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67 catches, 872 yards, and 8 TDs. That was the production last season from Jordan Matthews, the rookie wideout who played the majority of his snaps in the slot. In his second season, what can we expect from Matthews? Those numbers are typically considered to be phenomenal production from a rookie, but in the midst of last year’s possible “Greatest Ever” WR draft class, Matthews didn’t shine as much as Sammy Watkins, Mike Evans, or Odell Beckham.
A breakdown of the rookie wide receivers is below:
O. Beckham – 91 catch, 1305 yards, 12 TD
M. Evans – 68 catch, 1051 yards, 12 TD
K. Benjamin – 73 catch, 1010 yards, 9 TD
S. Watkins – 65 catch, 977 yards, 6 TD
J. Landry – 84 catch, 758 yards, 5 TD
B. Cooks – 53 catch, 564 yards, 3 TD
J. Matthews – 67 catch, 872 yards, 8 TD
A. Hurns – 51 catch, 677 yards, 6 TD
A. Robinson – 48 catch, 548 yards, 2 TD
J. Brown – 48 catch, 696 yards, 5 TD
T. Gabriel – 36 catch, 621 yards, 1 TD
Eleven rookie wide receivers had over 500 yards last season. Cue the infinite wisdom of Phil Simms – “it’s a passing league!” But the amazing thing about this list is that many of these players weren’t starters or full-time players. Beckham missed 4 games last season, while Cooks missed 6. Hurns, Gabriel, Robinson, Brown, Matthews, Landry, and Cooks weren’t full-time starters.
It’s tough to predict where many of these players will be going into their second years. One of the big football clichés is that a second year is of paramount importance to wide receivers, and with Jordan Matthews, it’ll be especially true. The Eagles will most likely start Matthews opposite 2015 first rounder Nelson Agholor, with either Riley Cooper or Josh Huff in the slot. There’s a lot of inexperience with the group.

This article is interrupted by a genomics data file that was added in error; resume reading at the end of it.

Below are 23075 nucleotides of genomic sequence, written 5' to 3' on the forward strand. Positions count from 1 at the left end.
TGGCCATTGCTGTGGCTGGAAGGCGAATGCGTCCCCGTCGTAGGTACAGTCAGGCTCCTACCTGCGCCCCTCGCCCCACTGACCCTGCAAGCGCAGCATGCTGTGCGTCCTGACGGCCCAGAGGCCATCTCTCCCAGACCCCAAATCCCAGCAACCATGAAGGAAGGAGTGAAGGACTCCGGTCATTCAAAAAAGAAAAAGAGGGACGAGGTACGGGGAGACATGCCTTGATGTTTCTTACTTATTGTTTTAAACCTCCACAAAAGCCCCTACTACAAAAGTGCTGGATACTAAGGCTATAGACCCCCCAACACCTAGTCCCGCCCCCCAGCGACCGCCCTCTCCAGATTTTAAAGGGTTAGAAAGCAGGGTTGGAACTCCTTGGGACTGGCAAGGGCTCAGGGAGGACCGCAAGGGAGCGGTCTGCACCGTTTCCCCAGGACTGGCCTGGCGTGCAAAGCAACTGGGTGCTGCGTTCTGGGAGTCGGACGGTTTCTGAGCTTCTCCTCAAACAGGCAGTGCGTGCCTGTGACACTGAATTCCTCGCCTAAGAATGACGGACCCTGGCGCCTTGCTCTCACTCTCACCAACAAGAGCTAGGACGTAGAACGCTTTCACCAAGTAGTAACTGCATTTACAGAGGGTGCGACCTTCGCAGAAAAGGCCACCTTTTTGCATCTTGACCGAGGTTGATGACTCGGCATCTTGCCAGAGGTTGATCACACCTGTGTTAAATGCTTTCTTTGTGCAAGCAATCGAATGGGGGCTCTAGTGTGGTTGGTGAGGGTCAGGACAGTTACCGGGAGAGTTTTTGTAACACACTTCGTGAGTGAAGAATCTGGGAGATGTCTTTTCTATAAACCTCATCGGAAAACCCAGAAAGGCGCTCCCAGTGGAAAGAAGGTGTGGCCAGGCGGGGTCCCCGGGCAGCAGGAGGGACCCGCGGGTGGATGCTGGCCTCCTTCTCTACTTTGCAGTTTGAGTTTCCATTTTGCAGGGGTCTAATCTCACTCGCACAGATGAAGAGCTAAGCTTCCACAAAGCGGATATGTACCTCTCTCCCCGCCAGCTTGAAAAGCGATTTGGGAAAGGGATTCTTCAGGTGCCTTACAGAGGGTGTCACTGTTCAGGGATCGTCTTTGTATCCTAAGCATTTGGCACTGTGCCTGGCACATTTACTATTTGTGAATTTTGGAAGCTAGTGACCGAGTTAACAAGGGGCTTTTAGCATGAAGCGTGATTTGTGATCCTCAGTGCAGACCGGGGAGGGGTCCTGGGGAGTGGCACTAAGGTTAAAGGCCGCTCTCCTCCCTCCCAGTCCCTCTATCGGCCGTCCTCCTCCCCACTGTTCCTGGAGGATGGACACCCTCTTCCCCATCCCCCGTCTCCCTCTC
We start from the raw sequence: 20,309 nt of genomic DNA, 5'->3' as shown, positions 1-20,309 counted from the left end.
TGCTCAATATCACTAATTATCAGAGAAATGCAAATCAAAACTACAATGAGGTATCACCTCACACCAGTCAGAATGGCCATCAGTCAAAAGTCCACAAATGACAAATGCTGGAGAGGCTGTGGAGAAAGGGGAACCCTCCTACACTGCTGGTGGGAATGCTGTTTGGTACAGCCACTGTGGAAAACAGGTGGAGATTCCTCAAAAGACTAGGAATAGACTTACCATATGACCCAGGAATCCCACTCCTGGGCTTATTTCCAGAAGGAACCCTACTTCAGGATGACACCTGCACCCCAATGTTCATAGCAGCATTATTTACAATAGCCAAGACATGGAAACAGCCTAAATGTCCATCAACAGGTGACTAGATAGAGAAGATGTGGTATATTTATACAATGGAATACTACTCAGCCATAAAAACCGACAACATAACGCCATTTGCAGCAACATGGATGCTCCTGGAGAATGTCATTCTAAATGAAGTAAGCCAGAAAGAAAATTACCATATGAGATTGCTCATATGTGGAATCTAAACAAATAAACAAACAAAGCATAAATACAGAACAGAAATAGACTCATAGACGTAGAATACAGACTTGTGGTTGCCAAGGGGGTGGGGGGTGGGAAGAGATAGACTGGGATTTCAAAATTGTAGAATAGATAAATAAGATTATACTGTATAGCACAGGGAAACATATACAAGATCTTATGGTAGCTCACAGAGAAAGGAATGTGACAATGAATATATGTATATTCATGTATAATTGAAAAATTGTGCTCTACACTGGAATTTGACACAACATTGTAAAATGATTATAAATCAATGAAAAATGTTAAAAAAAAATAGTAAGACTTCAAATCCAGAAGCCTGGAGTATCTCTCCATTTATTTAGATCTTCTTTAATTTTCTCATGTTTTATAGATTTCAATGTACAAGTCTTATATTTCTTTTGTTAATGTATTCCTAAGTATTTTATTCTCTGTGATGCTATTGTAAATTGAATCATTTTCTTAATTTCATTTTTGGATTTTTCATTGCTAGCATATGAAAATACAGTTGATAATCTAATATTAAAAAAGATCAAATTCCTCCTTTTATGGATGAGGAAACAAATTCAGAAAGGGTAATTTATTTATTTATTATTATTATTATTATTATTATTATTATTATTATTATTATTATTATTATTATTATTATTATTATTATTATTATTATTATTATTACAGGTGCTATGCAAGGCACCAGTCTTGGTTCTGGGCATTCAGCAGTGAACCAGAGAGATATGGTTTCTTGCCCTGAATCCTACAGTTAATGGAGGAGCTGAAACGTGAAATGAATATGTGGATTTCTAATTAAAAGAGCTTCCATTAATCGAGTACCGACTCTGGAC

Taking the jump from first year to second year, WR Deandre Hopkins improved his line significantly, even with terrible inconsistent QB play.
52 catch, 802 yards, 2 TD
76 catch, 1210 yards, 6 TD
Meanwhile, we saw 2013 draft picks Michael Floyd, Kendall Wright, and Alshon Jeffery take enormous leaps from their first year to their second year as well.
Floyd – 45/562/2 to 65/1041/5
Wright – 64/626/4 to 94/1079/2
Jeffery – 24/367/3 to 89/1421/7
There have been plenty of highly drafted wide receivers to have declines after their rookie years, but with Chip Kelly at the helm, it’s hard to imagine Matthews falling off without injury playing a significant part. When taking a look at his rookie numbers in comparison to all of the second year breakouts we’ve mentioned, he easily outpaces their production.
But let’s look further. Again, here’s the line.
J. Matthews – 67 catch, 872 yards, 8 TD
Jordan was targeted 103 times in his rookie year. According to Pro Football Focus, 18 of those balls were deemed “uncatchable,” which they define as “…if it falls into one of the following categories: batted at the line, quarterback hit in motion, overthrown, quarterback release slipped, thrown away, tipped by teammate or underthrown.”
That’s just under 20% of his targets. If you imagine he could catch 9 of those 18 for his yards-per-catch average (13.0), he could have compiled 76 catches for 989 yards.
Assuming that Sam Bradford stays healthy and the Eagles running game stays strong, there is a lot of growth potential for Matthews this season. Bradford has been lauded for his accuracy, and he’ll be playing in an offense this year that helps the QB get the ball out quickly. It wouldn’t be a stretch to see Matthews catching 80 passes this season for over 1000 yards.
And just as one last added blurb for another highly-regarded pass catcher… 22 of Zach Ertz’s 89 targets last season were uncatchable too. So maybe that breakout season most expected from him will be one year late, with a much more accurate passer than Nick Foles.